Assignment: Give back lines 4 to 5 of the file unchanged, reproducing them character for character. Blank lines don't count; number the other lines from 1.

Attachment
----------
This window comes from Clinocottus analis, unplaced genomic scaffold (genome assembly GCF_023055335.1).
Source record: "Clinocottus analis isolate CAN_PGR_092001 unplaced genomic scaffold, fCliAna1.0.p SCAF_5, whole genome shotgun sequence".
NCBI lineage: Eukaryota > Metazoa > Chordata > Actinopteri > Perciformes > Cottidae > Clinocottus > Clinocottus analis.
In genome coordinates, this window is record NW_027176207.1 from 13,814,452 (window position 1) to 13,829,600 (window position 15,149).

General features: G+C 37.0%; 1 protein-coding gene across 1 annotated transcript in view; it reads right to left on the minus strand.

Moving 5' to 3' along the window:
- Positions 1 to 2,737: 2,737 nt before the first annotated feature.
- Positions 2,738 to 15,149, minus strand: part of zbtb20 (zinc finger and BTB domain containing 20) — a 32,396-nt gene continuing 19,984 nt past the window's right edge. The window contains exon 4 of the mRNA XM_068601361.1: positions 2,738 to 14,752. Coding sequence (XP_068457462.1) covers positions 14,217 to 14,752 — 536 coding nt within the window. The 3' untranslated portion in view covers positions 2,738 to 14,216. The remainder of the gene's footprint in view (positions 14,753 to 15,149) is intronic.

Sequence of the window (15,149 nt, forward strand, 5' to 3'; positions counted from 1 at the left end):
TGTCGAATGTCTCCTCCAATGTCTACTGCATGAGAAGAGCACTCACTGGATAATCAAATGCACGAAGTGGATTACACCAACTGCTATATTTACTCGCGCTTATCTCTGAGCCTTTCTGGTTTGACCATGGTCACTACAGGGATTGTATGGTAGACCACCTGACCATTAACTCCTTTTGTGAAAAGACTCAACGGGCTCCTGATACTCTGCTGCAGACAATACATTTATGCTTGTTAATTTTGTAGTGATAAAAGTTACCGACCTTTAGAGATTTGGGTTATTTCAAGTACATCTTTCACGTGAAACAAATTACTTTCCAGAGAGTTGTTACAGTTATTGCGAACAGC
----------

In genome coordinates, this window is record NW_027176207.1 from 13,814,452 (window position 1) to 13,829,600 (window position 15,149).

General features: G+C 37.0%; 1 protein-coding gene across 1 annotated transcript in view; it reads right to left on the minus strand.